When soaking the beans, after 6 to 8 hours discard the soaking water to reduce any intestinal gas that beans may cause in some people. A serving of this soup with some whole grain toast makes a complete meal, is hearty and delicious. Make enough for leftovers– you won’t have to cook every day.

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References

Exercise for The Heart and Diabetes:
McConnell TR, Presented at the meeting of the
American Physiological Society as reported in
Reuters Health, Sep 25, 2000.

Aerobic exercise training-induced reductions in
abdominal fat and glucose-stimulated insulin responses
in middle-aged and older men.
J Am Geriatr Soc 2000;48:1055-1061.

Yoga and Health:
Jain SC, et al., Effect of yoga training on exercise
tolerance in adolescents with childhood asthma.
J Asthma 1991;28(6):437-42.

Vedanthan PK, et al., Clinical study of yoga techniques
in university students with asthma: a controlled study.
Allergy Asthma Proc 1998 Jan-Feb;19(1):3-9.

Murugesan R, et al., Effect of selected yogic practices
on the management of hypertension.
Indian J Physiol Pharmacol 2000 Apr;44(2):207-10.

SAMe:
Salmaggi P, et al., Double-blind, placebo-controlled
study of S-adenosyl-L-methionine in depressed
postmenopausal women.
Psychother Psychosom 1993;59(1):34-40.

Kagan BL, et al., Oral S-adenosylmethionine in depression:
a randomized, double-blind, placebo-controlled trial.
Am J Psychiatry 1990 May;147(5):591-5.

di Padova C, S-adenosylmethionine in the treatment
of osteoarthritis. Review of the clinical studies.
Am J Med 1987 Nov 20;83(5A):60-5.

Vetter G, Double-blind comparative clinical trial with
S-adenosylmethionine and indomethacin in the
treatment of osteoarthritis.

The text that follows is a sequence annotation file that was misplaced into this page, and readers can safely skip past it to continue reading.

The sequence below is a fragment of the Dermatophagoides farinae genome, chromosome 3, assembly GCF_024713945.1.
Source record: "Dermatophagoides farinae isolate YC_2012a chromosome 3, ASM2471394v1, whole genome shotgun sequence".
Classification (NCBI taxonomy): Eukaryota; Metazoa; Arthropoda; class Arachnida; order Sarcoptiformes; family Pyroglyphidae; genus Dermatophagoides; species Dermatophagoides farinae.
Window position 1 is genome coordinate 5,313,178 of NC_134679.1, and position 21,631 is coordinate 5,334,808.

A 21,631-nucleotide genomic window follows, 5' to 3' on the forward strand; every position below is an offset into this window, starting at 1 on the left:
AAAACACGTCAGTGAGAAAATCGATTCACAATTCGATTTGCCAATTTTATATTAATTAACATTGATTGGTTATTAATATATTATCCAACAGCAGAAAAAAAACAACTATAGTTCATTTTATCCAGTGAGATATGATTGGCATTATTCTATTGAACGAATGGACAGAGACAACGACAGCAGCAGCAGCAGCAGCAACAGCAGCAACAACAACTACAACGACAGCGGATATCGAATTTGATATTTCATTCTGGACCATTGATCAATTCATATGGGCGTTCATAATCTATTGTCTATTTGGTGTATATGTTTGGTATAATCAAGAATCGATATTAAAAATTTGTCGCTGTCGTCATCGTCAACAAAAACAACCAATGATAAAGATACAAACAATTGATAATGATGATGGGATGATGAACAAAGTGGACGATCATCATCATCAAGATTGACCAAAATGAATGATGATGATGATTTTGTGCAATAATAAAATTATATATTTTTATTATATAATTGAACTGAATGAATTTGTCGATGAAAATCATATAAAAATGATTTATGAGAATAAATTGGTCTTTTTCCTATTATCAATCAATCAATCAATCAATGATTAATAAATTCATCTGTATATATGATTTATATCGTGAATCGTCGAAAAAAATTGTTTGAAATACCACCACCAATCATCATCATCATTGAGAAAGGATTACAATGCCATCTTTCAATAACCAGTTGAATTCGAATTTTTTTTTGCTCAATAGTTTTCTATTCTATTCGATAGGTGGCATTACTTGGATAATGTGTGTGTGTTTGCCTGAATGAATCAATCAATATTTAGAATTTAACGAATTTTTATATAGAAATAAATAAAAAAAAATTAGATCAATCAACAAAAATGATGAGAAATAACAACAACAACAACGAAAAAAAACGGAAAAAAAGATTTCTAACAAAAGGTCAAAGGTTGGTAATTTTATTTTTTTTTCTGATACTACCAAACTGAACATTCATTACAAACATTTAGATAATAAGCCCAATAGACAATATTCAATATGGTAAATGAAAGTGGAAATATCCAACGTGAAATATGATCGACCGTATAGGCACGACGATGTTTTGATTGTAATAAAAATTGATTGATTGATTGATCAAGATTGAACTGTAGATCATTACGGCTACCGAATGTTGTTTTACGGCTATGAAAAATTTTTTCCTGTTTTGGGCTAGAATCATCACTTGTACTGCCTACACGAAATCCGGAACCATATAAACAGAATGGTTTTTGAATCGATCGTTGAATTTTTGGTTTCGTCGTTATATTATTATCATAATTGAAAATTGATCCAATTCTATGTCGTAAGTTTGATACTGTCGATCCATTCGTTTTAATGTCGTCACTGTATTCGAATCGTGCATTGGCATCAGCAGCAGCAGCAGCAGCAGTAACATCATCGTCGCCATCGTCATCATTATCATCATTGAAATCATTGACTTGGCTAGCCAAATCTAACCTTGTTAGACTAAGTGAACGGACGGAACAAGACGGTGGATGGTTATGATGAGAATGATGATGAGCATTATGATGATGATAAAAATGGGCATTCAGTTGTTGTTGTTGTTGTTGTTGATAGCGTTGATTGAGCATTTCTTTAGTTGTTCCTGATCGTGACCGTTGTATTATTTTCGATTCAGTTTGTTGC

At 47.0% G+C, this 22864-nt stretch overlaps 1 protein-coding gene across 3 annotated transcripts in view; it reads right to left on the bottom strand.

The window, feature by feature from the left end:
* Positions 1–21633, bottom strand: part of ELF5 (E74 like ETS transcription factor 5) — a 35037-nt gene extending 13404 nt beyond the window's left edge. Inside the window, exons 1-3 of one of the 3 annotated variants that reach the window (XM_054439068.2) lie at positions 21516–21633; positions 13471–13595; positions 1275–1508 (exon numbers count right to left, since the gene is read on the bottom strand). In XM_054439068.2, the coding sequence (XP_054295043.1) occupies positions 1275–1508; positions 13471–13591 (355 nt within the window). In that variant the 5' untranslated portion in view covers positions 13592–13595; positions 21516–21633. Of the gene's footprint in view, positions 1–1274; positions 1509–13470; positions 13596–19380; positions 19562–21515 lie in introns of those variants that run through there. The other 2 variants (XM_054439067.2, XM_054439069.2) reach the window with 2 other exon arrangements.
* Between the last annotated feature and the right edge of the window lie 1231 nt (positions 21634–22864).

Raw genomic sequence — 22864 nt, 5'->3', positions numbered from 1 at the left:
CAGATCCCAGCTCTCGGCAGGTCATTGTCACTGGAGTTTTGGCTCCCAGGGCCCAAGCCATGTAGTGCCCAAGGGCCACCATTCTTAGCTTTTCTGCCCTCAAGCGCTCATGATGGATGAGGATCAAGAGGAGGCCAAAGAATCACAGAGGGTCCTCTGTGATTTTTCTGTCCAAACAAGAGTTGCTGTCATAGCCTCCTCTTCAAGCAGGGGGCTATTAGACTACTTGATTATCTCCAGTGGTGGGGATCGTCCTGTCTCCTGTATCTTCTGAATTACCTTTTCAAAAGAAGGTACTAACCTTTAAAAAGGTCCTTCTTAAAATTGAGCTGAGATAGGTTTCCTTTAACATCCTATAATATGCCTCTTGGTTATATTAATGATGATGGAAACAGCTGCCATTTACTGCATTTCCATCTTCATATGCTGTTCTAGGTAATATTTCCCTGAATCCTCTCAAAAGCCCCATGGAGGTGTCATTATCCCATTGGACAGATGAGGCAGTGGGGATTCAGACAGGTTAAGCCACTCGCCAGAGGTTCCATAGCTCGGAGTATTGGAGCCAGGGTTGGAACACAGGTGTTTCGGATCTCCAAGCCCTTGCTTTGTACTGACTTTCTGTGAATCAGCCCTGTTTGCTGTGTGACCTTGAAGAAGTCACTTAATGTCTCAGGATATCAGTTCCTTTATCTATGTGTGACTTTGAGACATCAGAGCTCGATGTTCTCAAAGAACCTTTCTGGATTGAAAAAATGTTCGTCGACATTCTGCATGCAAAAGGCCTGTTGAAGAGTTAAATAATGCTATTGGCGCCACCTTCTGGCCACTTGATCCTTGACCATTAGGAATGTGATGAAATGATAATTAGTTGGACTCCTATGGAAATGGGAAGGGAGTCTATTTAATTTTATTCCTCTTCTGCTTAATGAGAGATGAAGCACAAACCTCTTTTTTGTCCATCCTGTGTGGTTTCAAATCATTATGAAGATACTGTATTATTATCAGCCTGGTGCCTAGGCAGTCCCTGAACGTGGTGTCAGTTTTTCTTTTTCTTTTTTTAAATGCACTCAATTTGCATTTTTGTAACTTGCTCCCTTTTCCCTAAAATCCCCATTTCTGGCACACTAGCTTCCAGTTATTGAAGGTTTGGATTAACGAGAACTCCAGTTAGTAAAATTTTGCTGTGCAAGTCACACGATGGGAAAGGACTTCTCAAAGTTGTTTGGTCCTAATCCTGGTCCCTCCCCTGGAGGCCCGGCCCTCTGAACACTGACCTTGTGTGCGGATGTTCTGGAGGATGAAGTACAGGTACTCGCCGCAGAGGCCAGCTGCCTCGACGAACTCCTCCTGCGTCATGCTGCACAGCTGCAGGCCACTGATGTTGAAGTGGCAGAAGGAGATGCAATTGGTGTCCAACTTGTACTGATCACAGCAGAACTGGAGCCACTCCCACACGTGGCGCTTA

Am J Med 1987 Nov 20;83(5A):78-80.

Chawla RK, et al., Biochemistry and pharmacology
of S-adenosyl-L-methionine and rationale for its
use in liver disease.
Drugs 1990;40 Suppl 3:98-110.

Jacobsen S, et al., Oral S-adenosylmethionine in
primary fibromyalgia. Double-blind clinical evaluation.
Scand J Rheumatol 1991;20(4):294-302.

Maitake Mushroom:
Nanba H, Activity of maitake D-fraction to inhibit
carcinogenesis and metastasis.
Ann N Y Acad Sci 1995 Sep 30;768:243-5.

 


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CONSULTATIONS:

From September to June, I see patients in New Smyrna Beach, Florida.
Call 386-409-7747, or send an email to to make arrangements.

In summer, I have a variable schedule, and I see patients in offices at the
Rothfeld Center for Integrative Medicine in Waltham, Massachusetts. For appointments, send an email to make arrangements, or call: 386-409-7747.

I primarily do phone consultations, as well as email and instant messaging consults.


Information herein is not medical advice or direction. All material in this newsletter is provided for information only. Its contents should not be used to provide medical advice on individual problems. Consult a health care professional for medical or health advice.